12. For Orthodox Jews, men (though not women) are divinely commanded to marry. A primary motif in Jewish theology is that of the "marriage" between God and Israel; this becomes a primary liturgical motif during shabbat (the sabbath). Among Orthodox Jews, moreover, only married men are allowed to wear the tallit (prayer shawl). Something similar is true of Hinduism. According to one ancient source, "a man, after securing a wife, regards himself as more complete" (Aitareya Aranyaka I.2.4). Most Hindu men have had to marry, although a few exceptions have been allowed. We could give dozens of other examples. Using culture in this way could be construed as "privileging" heterosexuality and attacked as "politically incorrect." On the other hand, it could be construed as common sense.

  13. World religions have recognized that maleness and femaleness lie at the heart of human existence and that each has a cosmic dimension (an image of the deity, say, or a fundamental aspect of creation). Jewish scripture says that men and women were created in the divine image. God blessed them with the following commandment: "Be fruitful, multiply, fill the earth and subdue it" (Genesis 1:27-28). According to a Confucian scholar of the Han period, "in all things there must be correlates.... The yin is the correlate of the yang, the wife of the husband...." (Tung Chung shu; cited in Terry Woo, "Confucianism and Feminism," in Feminism and World Religions, ed. Arvind Sharma and Katherine K. Young [Albany: State University of New York Press, 1999] 122). Islamic scripture says that "God created the original man and woman from whose union all others descended" (Qur'an 4:1 and 30:20-21). For Christians, the distinction between male and female originated in God's creation. Jesus said that "from the beginning of creation he made them male and female. This is why a man leaves his father and mother and the two become one flesh. They are no longer two, therefore, but one flesh. So then, what God has united, human beings must not divide" (Mark 10: 5-6).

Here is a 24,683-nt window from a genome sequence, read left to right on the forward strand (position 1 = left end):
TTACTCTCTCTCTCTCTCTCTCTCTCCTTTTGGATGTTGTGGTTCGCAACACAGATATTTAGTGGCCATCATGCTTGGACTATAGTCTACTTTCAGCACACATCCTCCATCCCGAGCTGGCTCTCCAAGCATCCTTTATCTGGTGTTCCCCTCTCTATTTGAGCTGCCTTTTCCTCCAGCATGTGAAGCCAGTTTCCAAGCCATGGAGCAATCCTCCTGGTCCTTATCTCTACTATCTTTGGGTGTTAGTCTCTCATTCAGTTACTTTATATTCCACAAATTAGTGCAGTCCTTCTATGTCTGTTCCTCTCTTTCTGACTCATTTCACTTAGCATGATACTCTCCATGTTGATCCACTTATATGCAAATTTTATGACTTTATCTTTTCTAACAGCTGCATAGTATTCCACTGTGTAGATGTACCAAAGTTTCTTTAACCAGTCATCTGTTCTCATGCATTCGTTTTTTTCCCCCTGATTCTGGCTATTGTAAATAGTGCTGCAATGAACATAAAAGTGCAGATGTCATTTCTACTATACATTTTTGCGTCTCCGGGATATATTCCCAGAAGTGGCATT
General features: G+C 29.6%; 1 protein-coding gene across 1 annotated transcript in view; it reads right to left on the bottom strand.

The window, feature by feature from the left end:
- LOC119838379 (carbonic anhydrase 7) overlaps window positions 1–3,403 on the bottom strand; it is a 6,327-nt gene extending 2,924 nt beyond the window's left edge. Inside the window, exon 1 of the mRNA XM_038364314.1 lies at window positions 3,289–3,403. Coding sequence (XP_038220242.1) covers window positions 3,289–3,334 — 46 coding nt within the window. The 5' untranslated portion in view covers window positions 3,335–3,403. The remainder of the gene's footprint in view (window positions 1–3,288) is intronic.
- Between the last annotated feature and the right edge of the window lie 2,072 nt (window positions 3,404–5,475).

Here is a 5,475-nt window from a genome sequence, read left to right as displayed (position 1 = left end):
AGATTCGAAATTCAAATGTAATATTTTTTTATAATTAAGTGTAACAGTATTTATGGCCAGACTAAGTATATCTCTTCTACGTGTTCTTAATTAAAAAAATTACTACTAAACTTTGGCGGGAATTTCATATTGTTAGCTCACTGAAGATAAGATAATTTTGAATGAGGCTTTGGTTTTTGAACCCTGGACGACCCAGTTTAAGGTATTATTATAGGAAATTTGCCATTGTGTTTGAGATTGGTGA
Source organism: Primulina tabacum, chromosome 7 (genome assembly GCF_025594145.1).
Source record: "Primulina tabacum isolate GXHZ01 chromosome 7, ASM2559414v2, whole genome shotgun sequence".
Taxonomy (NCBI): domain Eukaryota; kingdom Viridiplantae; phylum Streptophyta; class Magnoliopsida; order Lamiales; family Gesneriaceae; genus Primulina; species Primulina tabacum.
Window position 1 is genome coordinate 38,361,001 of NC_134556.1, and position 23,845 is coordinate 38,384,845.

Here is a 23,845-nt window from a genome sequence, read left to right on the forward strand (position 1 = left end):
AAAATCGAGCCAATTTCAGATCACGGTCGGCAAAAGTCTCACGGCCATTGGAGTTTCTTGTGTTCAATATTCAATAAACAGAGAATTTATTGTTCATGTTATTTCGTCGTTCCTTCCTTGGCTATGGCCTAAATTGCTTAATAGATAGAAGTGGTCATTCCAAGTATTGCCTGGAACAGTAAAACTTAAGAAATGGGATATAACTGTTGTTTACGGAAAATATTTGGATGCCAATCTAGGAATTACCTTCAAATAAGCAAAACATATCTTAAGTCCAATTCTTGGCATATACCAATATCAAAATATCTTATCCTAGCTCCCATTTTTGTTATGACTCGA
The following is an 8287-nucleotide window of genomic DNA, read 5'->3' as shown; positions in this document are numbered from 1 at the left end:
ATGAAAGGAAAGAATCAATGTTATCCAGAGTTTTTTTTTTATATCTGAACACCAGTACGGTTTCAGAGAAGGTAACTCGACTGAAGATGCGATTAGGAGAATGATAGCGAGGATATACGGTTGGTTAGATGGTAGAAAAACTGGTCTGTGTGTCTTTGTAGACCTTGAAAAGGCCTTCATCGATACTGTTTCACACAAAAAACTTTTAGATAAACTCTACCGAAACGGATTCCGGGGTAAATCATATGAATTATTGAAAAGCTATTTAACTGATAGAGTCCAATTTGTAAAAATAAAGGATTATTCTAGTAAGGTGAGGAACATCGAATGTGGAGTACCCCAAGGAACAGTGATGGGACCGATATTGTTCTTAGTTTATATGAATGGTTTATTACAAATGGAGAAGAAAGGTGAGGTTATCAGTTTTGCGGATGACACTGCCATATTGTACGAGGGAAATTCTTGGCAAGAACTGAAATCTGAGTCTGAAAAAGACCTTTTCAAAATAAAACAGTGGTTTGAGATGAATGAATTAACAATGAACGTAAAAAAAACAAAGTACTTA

14. All world religions link marriage with progeny. The Islamic view, for instance, is that "[t]o bring forth a child is a four-faceted intimacy which is the original reason for encouraging it even after being safe-guarded against excessive desire, [because] no one wants to meet God as a celibate. The first is to conform to the love of God by seeking to produce the child in order to perpetuate mankind" (Madelain Farah, Marriage and Sexuality in Islam: A Translation of al-Ghazali's Book on the Etiquette of Marriage from the Ihya' (Salt Lake City: University of Utah, 1984) 11). According to an ancient Indian source, "the wife is indeed half of oneself; therefore as long as a man does not secure a wife so long he does not beget a son and so he is till then not complete [or whole]" (Satapatha Brahmana V.2.1.10; cited in Pandurang Vaman Kane, History of Dharmasastra: Ancient and Mediaeval Religious and Civil Law, Vol. II. [Poona: Bhandarkar Oriental Research Institute, 1974] note 35, 429).

  15. Every society has used symbols and rituals to foster the bonding between men and children. One reward for Jewish fathers, for instance, is being able to participate in rituals with their sons. Examples include brit milah (circumcision on a son's eighth day), pidyon ha-ben ("redeeming" a first-born son, on his thirtieth day, by replacing the boy with a monetary donation to the "temple"), and bar mitzvah (the first time a son is called to read the Torah in synagogue). The great classical and medieval rabbis were aware of the need to make sure that human fathers, unlike those of other species, know who their children are. Sa'adiah Gaon, for instance, observed that "divine Wisdom forbade fornication in order that men might not become like the beasts with the result that no one would know his father so as to show him reverence in return for having raised him" (cited in Gerald Blidstein, Honor Thy Father and Mother: Filial Responsibility in Jewish Law and Ethics (New York: Ktav, 1975) 4). One Hindu strategy to involve men in reproduction and family life was to link men's identity directly to having a son in his own image. "A wife was called `jaya,' because the husband was born in the wife as a son" (Aitareya Brahmana 33.1 cited by Kane Vol. II, note 35, 429.) Indebted to the ancestors, Hindu men are obliged to have a son who will perform their funeral rituals later in life. Confucianism also linked male identity to sons: "[s]ons were so indispensable in carrying on the family line and in maintaining the honors to ancestors that failure to have them was regarded as a serious offense against filial piety. With sons the rites to parents could not be continued, and not only would the living be disgraced, but the spirits of the dead, deprived of such service, would be in misery" (Kenneth Scott Latourette, The Chinese: Their History and Culture (New York: Macmillan, 1962) 569.